From Learner to Leader: My experience of Computational Neuroscience Imbizo

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2024 is my last edition of the Computational Neuroscience Imbizo, a gathering to share knowledge, create connections, and an adventure that has changed my life.

As I reflect on my involvement in the Imbizo story, I have a profound sense of gratitude and nostalgia. the Imbizo has been an integral part of my personal and professional journey, first as a student in 2017, then as an organizer from 2019 until 2024.

My first Imbizo in the Cape Town summer of 2017 (also, the first imbizo) was a pivotal moment in my career. As a budding neuroscientist, the summer school opened a new world of possibilities, ideas, and people. The diverse, vibrant community of mentors and peers provided a fertile ground for learning and collaboration, significantly shaping my professional path. The people I met at the Imbizo have positively shaped my life; I am indebted to those who have provided reference letters, housing in foreign lands, and just being a friendly and familiar face at conferences. The world has felt a little smaller because the community is strong.

Things heated up as I transitioned to an organizer role in 2019. I was eager to learn more from and contribute more to the community. The experience has been both challenging and rewarding, allowing me to contribute to a program that is breaking barriers in neuroscience education in Africa. Together with an excellent team we worked intentionally to create an inclusive, stimulating environment for students from various backgrounds, ensuring that the Imbizo was not just a learning platform but also a place for cultural and intellectual exchange.

Over the years, I have witnessed the remarkable warmth of the Imbizo: the gathering itself and the community that is built from the 3-week furnace of science and socialising. From its curriculum to its expanding network of alumni, the program has consistently pushed the frontiers of computational neuroscience. It has been a privilege to be part of this journey, fostering a space where the next generation of computational neuroscientists can thrive.

As I step away from my role, I carry with me invaluable lessons and memories. The Imbizo has been more than just a summer school; it has been a community of firey, passionate individuals dedicated to advancing African | computational | neuroscience (pick any combo). I am immensely proud of what we have achieved and am confident that the future of the Imbizo is bright.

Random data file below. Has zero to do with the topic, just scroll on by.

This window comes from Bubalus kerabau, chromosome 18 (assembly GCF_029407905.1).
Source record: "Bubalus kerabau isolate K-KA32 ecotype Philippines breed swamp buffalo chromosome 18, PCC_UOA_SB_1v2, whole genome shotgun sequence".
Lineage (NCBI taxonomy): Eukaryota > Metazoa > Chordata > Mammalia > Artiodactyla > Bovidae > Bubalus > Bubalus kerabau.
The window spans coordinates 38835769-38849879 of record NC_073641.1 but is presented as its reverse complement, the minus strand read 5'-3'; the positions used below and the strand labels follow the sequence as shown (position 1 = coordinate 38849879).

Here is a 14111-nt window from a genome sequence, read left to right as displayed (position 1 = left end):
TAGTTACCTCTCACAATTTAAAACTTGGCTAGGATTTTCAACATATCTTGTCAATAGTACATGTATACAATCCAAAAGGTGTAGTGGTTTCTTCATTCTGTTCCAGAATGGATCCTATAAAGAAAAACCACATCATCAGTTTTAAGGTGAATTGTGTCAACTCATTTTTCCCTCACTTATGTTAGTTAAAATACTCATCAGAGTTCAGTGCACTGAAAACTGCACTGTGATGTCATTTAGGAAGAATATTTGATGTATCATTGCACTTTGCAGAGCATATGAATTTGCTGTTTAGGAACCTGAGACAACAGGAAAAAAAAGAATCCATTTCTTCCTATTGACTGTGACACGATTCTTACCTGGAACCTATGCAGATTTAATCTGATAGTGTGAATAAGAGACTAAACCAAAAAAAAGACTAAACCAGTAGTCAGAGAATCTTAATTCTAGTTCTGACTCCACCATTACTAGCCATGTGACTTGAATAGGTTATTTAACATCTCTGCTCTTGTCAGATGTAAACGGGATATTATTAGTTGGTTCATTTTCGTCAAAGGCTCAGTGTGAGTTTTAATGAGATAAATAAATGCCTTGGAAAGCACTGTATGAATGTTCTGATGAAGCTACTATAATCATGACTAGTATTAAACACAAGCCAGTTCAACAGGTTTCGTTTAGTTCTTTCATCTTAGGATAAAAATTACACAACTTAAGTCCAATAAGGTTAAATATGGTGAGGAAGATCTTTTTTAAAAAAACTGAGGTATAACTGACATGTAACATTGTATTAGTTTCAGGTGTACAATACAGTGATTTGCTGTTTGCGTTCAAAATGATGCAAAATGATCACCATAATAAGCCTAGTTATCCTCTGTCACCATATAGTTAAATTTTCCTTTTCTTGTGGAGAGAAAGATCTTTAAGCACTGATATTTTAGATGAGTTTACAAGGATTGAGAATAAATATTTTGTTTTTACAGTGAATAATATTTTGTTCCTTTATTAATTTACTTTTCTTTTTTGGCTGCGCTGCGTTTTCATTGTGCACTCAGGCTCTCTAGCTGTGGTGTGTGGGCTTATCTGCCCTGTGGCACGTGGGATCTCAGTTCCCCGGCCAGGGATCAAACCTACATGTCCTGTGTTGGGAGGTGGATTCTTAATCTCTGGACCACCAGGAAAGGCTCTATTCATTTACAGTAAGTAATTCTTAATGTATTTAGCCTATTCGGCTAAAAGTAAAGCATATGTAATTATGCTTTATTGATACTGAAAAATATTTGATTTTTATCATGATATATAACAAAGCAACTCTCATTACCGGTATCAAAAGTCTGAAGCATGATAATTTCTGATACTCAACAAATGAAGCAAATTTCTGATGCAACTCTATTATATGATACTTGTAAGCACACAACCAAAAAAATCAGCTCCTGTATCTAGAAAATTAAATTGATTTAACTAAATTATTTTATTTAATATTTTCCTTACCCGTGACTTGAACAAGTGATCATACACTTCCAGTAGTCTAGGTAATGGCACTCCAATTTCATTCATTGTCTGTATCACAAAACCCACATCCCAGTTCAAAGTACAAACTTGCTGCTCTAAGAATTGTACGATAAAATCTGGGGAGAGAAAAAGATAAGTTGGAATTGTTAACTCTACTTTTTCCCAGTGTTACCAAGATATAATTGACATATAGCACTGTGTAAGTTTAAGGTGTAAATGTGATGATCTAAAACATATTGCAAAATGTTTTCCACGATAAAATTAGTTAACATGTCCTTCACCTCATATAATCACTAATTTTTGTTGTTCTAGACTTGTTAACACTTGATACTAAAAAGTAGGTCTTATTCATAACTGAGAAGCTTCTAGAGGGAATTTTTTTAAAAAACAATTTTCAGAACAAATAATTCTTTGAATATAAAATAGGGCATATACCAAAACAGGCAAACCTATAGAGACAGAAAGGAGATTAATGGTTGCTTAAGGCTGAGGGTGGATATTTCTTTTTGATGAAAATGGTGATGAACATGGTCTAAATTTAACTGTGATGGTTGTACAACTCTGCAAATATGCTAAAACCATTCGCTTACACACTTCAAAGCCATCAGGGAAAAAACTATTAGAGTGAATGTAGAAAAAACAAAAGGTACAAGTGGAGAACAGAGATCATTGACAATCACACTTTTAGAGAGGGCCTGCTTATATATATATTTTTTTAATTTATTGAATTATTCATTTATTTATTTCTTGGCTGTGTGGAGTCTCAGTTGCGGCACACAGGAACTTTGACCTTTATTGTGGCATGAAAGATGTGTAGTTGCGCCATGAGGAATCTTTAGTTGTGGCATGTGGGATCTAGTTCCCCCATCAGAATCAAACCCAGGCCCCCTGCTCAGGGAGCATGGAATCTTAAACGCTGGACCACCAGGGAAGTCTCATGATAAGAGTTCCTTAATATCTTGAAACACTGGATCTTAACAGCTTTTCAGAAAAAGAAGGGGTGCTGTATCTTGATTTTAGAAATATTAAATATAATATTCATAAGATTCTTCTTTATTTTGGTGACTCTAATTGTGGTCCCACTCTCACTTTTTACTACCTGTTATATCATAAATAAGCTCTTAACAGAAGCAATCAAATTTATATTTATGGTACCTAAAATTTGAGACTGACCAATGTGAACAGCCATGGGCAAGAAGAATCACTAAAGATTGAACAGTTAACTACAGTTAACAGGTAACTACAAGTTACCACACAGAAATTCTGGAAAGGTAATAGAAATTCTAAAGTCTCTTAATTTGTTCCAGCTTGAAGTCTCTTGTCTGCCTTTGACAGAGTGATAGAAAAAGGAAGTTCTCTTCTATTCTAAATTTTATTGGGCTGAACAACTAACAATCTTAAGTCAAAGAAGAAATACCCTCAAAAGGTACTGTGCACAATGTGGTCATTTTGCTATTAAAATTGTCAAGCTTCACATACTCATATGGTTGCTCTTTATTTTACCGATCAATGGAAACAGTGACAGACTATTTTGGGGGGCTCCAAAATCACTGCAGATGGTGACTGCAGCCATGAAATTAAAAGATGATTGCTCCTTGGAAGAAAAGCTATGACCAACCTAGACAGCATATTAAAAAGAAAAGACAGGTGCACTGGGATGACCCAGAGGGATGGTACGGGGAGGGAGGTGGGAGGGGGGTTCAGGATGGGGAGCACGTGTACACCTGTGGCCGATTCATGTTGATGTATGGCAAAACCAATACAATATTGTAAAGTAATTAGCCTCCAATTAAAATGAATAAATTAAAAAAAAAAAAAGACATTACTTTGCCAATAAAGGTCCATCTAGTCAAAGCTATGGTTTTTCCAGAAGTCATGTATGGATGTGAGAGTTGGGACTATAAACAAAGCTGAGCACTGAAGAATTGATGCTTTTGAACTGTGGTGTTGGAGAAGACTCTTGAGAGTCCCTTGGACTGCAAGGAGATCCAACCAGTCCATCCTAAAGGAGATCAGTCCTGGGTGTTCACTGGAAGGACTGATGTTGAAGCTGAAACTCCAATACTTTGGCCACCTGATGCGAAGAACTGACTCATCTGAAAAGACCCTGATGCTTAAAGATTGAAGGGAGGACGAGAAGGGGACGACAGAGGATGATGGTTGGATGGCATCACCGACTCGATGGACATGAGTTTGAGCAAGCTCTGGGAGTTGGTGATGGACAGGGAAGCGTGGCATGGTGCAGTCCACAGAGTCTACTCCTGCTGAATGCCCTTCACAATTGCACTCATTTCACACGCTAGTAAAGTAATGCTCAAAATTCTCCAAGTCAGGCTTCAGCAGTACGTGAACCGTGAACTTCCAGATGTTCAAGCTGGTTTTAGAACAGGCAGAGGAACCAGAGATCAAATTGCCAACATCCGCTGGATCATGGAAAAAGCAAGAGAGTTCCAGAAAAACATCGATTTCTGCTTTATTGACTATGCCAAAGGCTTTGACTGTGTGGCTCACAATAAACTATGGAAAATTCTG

To the students, faculty, mentors, and fellow organizers, I extend my heartfelt thanks. Your enthusiasm, creativity, and dedication have been the driving force behind the burning success of the Imbizo. I am excited to see how you will continue to innovate and inspire. To the people on the ground who make things happen, I appreciate everything you have done to keep us hearty, happy, and healthy.

I would like to thank Emma Vaughan for being the Donna Emma of the Imbizo: getting shit done (GSD), making things happening, and looking after everyone to ensure we are safe, cared for, and having fun. To Alex, for leading the way as the first head mentor/TA and for being a core part of the first few editions to actually get it off the ground; you have been an inspiration and I hope you’re proud of the mantle we’ve shared. To Spiros, I have full trust in passing the torch to you. Trust in yourself too, you already shine so brightly. Special mention to Annik who I fondly associate with Imbizo year-on-year. To all directors, past, present, and future, for making an indilible mark on the Imbizo community. To Tim V, for being someone I shoot the shit with to my boss, my mentor, and someone I greatly admire (and still shoot the shit with). Thank you for starting the Imbizo and being passionate about the people. To Joe, for pioneering (Computational) Neuroscience in South Africa. Your thoughtfulness and gentleness have provided unparalleled empathy to the people who are passionate about science. Your scientific rigour, honesty, and general impressiveness have been an academic rolemodel to many a student. You are an inspiration to the Imbizo community, and to me.

Finally, to my fellow mentors and teaching assistants, you have been my support and inspiraion. I always aimed to embrace and empower you. It is now my turn to take a step back and reflect upon how you have embraced me as a fellow mentor. You empowered me to be a better person and a better leader; you made my role more meaningful. Thank you for being intentional and deliberate. What seems routine with modern Imbizos is due to the thoughtful suggestions, valuable feedback, and guiding lessons that the mentors have provided. From mini-projects to swimming lessons to diversity discussions to ice-breakers and many more, these exist as they are because of you. I have full trust that future Imbizos will have similarly strong mentors and leaders. Yet for now, it is hard to imagine a better group of people to spend my many many many Imbizo hours with - more than 3000 hours at the Imbizo itself (most of those awake hopefully!).

Though I am stepping back, I am not saying goodbye. My journey with the Imbizo will always be a cherished part of my story and I aim to have a meaningful high-level impact as I advise from afar. I look forward seeing the continued impact of this incredible course on the lives of many more aspiring neuroscientists: it is the people that make the Imbizo.

With sincere gratitude,

Chris Currin